A fight last year over a low carbon fuel standard in the state of Washington may provide some clues about how things could go down here.

      There, Democratic Gov. Jay Inslee proposed a low carbon fuel standard but failed to earn enough support for it in the Legislature. The fuel standard became a bargaining chip for Republicans in negotiations about funding for transportation infrastructure.

      Here in California, lawmakers and Gov. Brown are also negotiating a plan to pay for a backlog of repairs to state roads and highways. Brown has pitched spending $36 billion over the next decade with a mix of taxes and other revenue sources.

      Republican votes are necessary to reach the two-thirds threshold for approving new taxes. So far, Republicans have balked at the plan, with some suggesting that the fuel standard should be included in the negotiations.

      “As we’re having the discussions about transportation funding in general in California, and transportation taxes in particular, this ought to be part of the discussion,” said Assemblyman Jay Obernolte, R-Hesperia.

      It’s a message echoed by the president of the Western States Petroleum Association, which advocated against the low carbon fuel standard in Washington.

      Catherine Reheis-Boyd said she wants California lawmakers to “take a very hard look” at the low carbon fuel standard as they consider the future of climate change policies and the desire to repair the state’s roads.

      “All those things interplay,” Reheis-Boyd said. “That’s a big conversation. I think people across the state are willing to have it, and I think we’re at a pivotal point to have it this year.”

      CALmatters is a nonprofit journalism venture dedicated to explaining state policies and politics. For more news analysis by Laurel Rosenhall go to https://calmatters.org/newsanalysis/.
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        SF Chronicle Editorial: California should stick with clean-fuel rule

        Repost from the San Francisco Chronicle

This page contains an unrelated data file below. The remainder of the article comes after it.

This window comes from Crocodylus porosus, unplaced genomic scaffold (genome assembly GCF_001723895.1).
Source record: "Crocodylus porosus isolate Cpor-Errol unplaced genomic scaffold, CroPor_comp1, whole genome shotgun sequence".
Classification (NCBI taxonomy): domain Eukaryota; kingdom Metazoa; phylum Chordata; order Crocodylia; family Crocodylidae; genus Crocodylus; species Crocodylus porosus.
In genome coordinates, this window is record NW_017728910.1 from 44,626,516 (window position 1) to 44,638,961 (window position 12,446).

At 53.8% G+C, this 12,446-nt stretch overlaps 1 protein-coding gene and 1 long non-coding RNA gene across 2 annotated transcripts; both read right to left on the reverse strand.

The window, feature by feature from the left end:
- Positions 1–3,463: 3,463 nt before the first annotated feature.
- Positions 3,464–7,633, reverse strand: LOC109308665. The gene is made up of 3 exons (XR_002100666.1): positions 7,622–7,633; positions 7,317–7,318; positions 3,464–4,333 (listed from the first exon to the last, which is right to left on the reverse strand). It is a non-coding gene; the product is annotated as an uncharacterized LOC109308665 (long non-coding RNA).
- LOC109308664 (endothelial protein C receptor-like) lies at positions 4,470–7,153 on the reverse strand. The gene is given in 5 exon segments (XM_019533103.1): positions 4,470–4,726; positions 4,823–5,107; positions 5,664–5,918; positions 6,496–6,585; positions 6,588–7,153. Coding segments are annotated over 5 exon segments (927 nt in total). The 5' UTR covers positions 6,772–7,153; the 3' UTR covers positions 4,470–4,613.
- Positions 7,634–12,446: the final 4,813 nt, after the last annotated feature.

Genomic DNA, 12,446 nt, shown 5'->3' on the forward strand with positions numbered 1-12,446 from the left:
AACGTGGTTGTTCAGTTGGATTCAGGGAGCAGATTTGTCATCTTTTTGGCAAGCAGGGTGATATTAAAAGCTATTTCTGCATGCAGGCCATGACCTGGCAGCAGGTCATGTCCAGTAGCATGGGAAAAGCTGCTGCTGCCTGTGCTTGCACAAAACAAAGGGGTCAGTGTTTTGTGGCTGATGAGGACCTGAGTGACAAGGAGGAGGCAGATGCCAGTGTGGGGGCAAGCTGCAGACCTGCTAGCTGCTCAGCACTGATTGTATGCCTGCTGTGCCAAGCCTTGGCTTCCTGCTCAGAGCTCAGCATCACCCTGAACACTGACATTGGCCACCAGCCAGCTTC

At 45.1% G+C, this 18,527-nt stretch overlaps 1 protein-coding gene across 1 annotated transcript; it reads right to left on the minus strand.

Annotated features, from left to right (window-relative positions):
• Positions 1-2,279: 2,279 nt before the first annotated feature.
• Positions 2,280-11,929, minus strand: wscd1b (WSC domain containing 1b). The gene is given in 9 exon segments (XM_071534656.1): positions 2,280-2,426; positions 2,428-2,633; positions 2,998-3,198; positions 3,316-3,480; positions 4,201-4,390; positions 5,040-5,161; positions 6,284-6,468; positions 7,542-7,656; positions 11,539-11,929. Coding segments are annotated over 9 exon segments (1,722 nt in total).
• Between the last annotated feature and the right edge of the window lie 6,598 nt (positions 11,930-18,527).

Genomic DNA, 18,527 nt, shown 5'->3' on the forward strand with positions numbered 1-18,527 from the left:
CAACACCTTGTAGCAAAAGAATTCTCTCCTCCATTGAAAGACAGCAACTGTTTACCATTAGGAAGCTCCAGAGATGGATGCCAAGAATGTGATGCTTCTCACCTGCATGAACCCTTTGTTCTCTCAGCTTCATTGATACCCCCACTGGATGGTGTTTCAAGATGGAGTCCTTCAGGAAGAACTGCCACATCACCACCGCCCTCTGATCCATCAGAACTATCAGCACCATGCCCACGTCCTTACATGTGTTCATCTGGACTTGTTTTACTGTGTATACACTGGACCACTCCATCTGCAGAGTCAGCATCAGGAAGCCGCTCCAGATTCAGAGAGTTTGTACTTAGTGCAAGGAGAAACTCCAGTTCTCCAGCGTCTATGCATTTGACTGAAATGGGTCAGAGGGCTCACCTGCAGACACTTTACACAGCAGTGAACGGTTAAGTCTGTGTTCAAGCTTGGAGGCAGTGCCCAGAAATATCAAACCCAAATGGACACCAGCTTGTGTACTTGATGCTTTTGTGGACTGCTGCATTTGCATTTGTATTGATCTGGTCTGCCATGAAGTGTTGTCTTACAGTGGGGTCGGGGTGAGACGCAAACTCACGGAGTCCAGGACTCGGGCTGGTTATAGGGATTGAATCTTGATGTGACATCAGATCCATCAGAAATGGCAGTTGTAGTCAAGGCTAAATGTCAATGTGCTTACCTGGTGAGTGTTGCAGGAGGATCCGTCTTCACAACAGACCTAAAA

Editorial: California should stick with clean-fuel rule

        San Francisco Chronicle, September 22, 2015

        Though state lawmakers caved to the oil industry by spiking a plan to sharply reduce gasoline use, there’s another option for Sacramento in reducing climate change and promoting alternative sources to fill gas tanks. State regulators are close to extending a measure that cuts carbon levels in everyday driving fuel.

        The low-carbon standard is among a batch of policies designed to cut carbon dioxide, the chief greenhouse-gas culprit blamed for rising temperatures and whipsawing weather. Extending the mandate to cut levels in gas is an essential part of state strategies to curb climate change.

        Reducing the carbon level in gas has other benefits. It spurs development of alternative biofuels to wean California off its petroleum diet. The skies will be clearer and public health improved. It nudges the state toward more low-emission vehicles by showcasing the innovation needed to change gas-burning habits.

        It’s not without controversy. Oil producers and Midwest ethanol producers say the plan is too flawed and complicated to work, an argument that failed in court last year. But this week, a string of major businesses — eBay, KB Home and Dignity Health among them — is backing the fuel rule. “It’s a practical, gradual and manageable transition,” said Anne Kelly, director of the employer coalition known as Business for Innovative Climate and Energy Policy.

        Later this week the state Air Resources Board will consider extending the low-carbon standard, first promulgated in 2007. It’s almost certain to renew the policy, which aims to lower carbon levels by 10 percent by 2020.

        The larger picture should be unmistakable. California is pushing ahead on major climate-change measures that Washington is too timid to undertake. The state is increasing renewable energy to light homes and businesses. Rules to encourage thriftier ways of heating and cooling will be strengthened. The worries about lost jobs and shuttered businesses aren’t proving true as the state’s economy gathers steam.

        Changing the ingredients in gas-pump fuels should be part of this overall trend. Renewing the low-carbon standard will be good for California’s future.